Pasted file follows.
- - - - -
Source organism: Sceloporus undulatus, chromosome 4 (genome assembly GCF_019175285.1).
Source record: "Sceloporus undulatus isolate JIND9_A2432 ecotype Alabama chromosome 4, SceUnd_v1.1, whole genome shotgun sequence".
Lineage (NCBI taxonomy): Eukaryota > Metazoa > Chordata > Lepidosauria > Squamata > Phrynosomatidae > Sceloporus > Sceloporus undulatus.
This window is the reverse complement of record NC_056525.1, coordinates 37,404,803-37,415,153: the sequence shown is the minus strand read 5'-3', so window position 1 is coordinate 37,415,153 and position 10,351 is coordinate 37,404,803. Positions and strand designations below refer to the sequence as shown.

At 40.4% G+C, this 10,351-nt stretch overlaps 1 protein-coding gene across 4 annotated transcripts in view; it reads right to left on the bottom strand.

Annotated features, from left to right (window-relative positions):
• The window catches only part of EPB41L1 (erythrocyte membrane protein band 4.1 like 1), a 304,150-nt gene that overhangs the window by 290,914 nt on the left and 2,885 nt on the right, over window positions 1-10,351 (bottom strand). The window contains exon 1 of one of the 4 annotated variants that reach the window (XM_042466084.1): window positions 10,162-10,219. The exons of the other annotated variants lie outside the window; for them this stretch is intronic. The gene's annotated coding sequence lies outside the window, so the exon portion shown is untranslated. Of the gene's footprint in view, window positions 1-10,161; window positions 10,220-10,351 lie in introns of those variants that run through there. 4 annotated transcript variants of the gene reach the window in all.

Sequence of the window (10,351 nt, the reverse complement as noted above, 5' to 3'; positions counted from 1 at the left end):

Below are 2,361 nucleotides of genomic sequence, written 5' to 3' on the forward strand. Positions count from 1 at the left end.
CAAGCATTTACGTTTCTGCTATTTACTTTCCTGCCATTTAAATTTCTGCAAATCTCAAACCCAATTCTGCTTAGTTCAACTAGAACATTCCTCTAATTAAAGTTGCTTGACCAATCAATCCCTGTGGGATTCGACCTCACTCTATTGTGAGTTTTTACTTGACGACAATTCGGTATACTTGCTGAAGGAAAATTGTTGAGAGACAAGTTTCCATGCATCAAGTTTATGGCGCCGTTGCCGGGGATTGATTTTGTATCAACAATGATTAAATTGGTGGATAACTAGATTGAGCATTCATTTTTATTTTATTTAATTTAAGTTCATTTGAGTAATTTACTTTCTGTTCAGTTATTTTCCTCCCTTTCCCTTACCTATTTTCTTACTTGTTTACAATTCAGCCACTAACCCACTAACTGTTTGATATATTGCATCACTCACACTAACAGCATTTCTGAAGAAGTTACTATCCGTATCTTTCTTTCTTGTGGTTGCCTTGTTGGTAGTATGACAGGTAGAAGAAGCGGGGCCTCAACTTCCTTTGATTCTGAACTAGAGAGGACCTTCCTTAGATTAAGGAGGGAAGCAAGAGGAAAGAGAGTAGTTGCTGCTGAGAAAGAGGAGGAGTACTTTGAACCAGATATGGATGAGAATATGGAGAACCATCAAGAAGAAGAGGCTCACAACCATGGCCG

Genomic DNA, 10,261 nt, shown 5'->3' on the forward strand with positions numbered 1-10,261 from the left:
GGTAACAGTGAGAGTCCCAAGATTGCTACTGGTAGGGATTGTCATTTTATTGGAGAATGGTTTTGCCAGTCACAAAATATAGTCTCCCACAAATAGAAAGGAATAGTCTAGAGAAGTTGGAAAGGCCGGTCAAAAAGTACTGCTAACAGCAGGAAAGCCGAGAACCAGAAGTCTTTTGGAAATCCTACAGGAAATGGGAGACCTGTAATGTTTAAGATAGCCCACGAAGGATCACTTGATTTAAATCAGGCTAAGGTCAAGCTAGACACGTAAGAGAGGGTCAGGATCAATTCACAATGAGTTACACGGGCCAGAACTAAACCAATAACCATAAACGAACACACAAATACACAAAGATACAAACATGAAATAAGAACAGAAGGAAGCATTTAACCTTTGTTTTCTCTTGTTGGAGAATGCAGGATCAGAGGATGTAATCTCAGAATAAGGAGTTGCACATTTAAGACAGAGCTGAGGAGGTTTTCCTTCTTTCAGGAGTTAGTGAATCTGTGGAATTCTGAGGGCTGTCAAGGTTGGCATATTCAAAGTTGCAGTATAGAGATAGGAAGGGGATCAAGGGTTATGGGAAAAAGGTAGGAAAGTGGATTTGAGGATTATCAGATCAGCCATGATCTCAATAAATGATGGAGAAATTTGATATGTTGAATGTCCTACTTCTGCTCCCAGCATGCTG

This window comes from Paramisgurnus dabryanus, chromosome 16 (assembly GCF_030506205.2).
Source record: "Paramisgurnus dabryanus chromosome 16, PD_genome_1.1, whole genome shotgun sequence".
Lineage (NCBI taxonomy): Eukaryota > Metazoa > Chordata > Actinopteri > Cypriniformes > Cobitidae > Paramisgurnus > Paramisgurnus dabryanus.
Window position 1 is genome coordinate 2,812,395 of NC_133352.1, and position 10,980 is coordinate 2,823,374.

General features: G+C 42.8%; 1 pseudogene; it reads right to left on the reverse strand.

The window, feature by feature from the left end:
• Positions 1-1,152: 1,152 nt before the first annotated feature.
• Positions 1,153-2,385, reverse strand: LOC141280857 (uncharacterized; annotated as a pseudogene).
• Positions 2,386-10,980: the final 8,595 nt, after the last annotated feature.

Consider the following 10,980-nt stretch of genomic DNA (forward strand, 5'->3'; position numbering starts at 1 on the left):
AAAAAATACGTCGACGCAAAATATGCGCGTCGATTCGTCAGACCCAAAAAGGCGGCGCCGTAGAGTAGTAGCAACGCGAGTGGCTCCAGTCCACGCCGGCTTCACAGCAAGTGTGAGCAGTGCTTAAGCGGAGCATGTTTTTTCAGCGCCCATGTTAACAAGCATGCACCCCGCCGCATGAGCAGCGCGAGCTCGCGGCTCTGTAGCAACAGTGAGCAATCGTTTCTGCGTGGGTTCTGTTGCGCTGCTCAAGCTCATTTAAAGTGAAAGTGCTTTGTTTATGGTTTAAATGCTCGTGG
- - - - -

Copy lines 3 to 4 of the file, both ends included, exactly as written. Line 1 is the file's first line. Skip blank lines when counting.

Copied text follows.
Lineage (NCBI taxonomy): Eukaryota > Metazoa > Chordata > Lepidosauria > Squamata > Phrynosomatidae > Sceloporus > Sceloporus undulatus.
This window is the reverse complement of record NC_056525.1, coordinates 37,404,803-37,415,153: the sequence shown is the minus strand read 5'-3', so window position 1 is coordinate 37,415,153 and position 10,351 is coordinate 37,404,803. Positions and strand designations below refer to the sequence as shown.